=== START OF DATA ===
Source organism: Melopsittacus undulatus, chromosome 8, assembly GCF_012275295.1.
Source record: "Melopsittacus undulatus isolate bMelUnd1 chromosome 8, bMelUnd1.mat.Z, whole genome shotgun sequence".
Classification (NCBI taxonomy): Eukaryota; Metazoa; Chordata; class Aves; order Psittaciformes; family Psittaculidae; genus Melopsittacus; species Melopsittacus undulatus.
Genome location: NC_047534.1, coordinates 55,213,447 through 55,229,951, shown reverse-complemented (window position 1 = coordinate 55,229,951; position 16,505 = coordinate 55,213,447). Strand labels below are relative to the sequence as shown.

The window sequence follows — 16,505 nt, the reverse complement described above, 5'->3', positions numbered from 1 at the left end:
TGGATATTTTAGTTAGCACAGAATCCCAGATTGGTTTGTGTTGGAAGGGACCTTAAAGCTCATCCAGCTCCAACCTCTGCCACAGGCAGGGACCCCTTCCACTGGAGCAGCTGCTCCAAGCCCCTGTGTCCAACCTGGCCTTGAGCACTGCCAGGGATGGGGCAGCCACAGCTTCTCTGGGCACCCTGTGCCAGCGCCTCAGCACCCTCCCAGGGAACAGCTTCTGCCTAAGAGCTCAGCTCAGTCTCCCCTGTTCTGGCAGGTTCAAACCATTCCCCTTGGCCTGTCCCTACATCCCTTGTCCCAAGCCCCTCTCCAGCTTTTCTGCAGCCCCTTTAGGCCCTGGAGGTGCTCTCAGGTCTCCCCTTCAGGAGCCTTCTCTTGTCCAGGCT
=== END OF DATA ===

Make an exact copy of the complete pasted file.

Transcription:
Source organism: Melopsittacus undulatus, chromosome 8, assembly GCF_012275295.1.
Source record: "Melopsittacus undulatus isolate bMelUnd1 chromosome 8, bMelUnd1.mat.Z, whole genome shotgun sequence".
Classification (NCBI taxonomy): Eukaryota; Metazoa; Chordata; class Aves; order Psittaciformes; family Psittaculidae; genus Melopsittacus; species Melopsittacus undulatus.
Genome location: NC_047534.1, coordinates 55,213,447 through 55,229,951, shown reverse-complemented (window position 1 = coordinate 55,229,951; position 16,505 = coordinate 55,213,447). Strand labels below are relative to the sequence as shown.

The window sequence follows — 16,505 nt, the reverse complement described above, 5'->3', positions numbered from 1 at the left end:
TGGATATTTTAGTTAGCACAGAATCCCAGATTGGTTTGTGTTGGAAGGGACCTTAAAGCTCATCCAGCTCCAACCTCTGCCACAGGCAGGGACCCCTTCCACTGGAGCAGCTGCTCCAAGCCCCTGTGTCCAACCTGGCCTTGAGCACTGCCAGGGATGGGGCAGCCACAGCTTCTCTGGGCACCCTGTGCCAGCGCCTCAGCACCCTCCCAGGGAACAGCTTCTGCCTAAGAGCTCAGCTCAGTCTCCCCTGTTCTGGCAGGTTCAAACCATTCCCCTTGGCCTGTCCCTACATCCCTTGTCCCAAGCCCCTCTCCAGCTTTTCTGCAGCCCCTTTAGGCCCTGGAGGTGCTCTCAGGTCTCCCCTTCAGGAGCCTTCTCTTGTCCAGGCT